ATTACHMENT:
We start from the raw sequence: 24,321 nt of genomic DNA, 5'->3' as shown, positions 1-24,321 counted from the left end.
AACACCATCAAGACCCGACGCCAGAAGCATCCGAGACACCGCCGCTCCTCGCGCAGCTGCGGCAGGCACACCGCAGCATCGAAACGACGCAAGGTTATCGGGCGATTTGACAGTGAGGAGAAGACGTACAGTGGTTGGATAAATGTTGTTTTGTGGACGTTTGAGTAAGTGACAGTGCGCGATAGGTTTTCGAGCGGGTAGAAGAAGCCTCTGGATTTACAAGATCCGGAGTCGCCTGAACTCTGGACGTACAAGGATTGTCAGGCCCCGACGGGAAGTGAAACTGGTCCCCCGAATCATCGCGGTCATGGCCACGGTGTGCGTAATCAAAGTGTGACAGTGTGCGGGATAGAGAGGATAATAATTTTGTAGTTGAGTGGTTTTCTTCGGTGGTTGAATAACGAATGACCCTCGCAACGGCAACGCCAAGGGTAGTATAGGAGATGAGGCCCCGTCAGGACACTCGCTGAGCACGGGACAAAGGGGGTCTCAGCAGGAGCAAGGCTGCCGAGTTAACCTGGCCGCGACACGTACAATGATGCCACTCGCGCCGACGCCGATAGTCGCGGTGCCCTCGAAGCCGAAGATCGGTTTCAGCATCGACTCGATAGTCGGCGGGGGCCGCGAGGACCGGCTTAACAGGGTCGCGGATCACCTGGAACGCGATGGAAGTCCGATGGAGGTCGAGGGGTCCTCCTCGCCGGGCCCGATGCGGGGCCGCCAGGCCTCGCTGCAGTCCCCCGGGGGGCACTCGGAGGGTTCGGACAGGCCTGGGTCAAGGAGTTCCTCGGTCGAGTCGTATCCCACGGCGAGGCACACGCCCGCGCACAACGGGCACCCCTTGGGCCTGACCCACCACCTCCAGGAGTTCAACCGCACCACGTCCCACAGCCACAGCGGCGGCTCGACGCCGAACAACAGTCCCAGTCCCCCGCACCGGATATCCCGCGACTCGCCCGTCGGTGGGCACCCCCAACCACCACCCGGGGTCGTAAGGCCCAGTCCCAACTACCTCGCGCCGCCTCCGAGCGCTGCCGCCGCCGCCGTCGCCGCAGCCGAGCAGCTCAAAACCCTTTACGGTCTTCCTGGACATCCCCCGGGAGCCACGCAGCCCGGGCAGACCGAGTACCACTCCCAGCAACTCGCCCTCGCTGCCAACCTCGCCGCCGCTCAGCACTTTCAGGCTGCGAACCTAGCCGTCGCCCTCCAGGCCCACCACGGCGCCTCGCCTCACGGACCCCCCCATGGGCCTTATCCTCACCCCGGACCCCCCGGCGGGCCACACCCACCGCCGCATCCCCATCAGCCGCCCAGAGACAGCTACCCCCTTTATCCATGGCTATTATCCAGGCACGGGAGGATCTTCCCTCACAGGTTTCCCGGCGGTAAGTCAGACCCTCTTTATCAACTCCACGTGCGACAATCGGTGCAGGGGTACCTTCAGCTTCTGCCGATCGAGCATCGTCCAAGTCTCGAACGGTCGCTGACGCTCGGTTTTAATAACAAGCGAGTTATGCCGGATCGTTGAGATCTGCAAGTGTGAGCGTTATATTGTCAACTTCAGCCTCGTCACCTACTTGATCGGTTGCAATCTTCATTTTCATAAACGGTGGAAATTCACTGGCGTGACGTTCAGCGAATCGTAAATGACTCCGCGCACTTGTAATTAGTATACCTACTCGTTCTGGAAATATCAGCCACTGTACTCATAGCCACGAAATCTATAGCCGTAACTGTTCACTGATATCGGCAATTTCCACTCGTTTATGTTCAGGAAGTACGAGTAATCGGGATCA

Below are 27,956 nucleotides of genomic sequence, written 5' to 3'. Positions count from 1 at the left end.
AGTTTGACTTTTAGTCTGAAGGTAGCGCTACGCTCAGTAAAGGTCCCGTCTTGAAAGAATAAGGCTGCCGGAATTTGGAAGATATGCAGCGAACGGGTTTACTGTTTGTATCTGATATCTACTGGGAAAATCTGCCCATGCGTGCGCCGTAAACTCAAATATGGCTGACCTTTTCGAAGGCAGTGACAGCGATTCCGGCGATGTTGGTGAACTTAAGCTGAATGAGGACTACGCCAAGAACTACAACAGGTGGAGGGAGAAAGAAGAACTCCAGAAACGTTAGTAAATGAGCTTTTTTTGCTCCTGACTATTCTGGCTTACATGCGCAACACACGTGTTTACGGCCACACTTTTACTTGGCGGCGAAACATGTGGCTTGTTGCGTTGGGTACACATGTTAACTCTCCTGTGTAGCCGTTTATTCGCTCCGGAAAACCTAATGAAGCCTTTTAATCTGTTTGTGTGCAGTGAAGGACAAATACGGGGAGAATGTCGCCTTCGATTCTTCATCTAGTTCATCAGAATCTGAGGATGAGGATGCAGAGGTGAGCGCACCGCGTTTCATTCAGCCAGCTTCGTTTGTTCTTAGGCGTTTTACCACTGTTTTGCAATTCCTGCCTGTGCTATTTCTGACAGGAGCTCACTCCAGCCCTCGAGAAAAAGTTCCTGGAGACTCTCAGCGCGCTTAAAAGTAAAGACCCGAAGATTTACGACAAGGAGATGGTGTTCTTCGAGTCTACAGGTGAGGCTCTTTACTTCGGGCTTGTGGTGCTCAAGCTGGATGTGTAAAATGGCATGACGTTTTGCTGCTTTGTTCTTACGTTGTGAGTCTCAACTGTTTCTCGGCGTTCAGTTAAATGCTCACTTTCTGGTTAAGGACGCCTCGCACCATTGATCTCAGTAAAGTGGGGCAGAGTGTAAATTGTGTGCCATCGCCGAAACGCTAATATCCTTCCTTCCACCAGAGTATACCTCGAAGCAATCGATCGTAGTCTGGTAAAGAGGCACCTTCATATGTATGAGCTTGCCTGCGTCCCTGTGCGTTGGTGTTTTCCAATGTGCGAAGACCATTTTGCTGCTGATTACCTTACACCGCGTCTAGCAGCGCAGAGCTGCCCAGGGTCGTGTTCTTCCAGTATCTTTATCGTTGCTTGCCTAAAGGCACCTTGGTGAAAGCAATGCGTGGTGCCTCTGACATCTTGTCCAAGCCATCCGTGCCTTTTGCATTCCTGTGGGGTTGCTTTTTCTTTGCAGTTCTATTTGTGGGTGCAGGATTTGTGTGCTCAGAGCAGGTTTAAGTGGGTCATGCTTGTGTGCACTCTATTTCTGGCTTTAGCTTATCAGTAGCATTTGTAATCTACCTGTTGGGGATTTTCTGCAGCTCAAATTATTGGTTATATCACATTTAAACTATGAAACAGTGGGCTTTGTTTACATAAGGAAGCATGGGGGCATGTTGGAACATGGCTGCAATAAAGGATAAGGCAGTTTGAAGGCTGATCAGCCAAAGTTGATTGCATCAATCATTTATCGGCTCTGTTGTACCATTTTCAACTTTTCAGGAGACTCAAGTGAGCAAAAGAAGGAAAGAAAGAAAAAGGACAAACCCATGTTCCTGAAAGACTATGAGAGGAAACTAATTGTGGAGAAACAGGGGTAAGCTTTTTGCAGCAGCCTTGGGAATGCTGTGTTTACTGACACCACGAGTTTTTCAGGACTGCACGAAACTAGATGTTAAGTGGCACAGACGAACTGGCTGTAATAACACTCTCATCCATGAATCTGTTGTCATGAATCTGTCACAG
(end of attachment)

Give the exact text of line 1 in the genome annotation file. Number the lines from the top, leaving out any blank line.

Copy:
We start from the raw sequence: 24,321 nt of genomic DNA, 5'->3' as shown, positions 1-24,321 counted from the left end.